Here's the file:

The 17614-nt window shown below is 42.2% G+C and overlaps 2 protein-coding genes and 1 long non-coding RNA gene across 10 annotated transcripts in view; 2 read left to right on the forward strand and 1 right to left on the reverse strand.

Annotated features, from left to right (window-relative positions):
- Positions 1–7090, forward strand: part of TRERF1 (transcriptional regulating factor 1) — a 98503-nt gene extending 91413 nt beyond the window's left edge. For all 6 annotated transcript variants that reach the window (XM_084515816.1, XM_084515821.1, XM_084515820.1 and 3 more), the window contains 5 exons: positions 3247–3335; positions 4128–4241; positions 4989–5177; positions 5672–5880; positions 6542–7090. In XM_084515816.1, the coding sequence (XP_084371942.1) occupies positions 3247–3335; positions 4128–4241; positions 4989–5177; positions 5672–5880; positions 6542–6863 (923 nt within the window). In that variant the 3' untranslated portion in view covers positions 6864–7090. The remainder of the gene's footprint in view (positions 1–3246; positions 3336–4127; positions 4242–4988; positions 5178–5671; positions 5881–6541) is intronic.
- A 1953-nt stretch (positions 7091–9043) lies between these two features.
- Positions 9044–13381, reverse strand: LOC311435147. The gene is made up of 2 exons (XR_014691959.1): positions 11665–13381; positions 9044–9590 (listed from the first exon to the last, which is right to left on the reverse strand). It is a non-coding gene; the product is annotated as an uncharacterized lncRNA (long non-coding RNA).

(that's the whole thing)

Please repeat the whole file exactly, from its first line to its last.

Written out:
The 17614-nt window shown below is 42.2% G+C and overlaps 2 protein-coding genes and 1 long non-coding RNA gene across 10 annotated transcripts in view; 2 read left to right on the forward strand and 1 right to left on the reverse strand.

Annotated features, from left to right (window-relative positions):
- Positions 1–7090, forward strand: part of TRERF1 (transcriptional regulating factor 1) — a 98503-nt gene extending 91413 nt beyond the window's left edge. For all 6 annotated transcript variants that reach the window (XM_084515816.1, XM_084515821.1, XM_084515820.1 and 3 more), the window contains 5 exons: positions 3247–3335; positions 4128–4241; positions 4989–5177; positions 5672–5880; positions 6542–7090. In XM_084515816.1, the coding sequence (XP_084371942.1) occupies positions 3247–3335; positions 4128–4241; positions 4989–5177; positions 5672–5880; positions 6542–6863 (923 nt within the window). In that variant the 3' untranslated portion in view covers positions 6864–7090. The remainder of the gene's footprint in view (positions 1–3246; positions 3336–4127; positions 4242–4988; positions 5178–5671; positions 5881–6541) is intronic.
- A 1953-nt stretch (positions 7091–9043) lies between these two features.
- Positions 9044–13381, reverse strand: LOC311435147. The gene is made up of 2 exons (XR_014691959.1): positions 11665–13381; positions 9044–9590 (listed from the first exon to the last, which is right to left on the reverse strand). It is a non-coding gene; the product is annotated as an uncharacterized lncRNA (long non-coding RNA).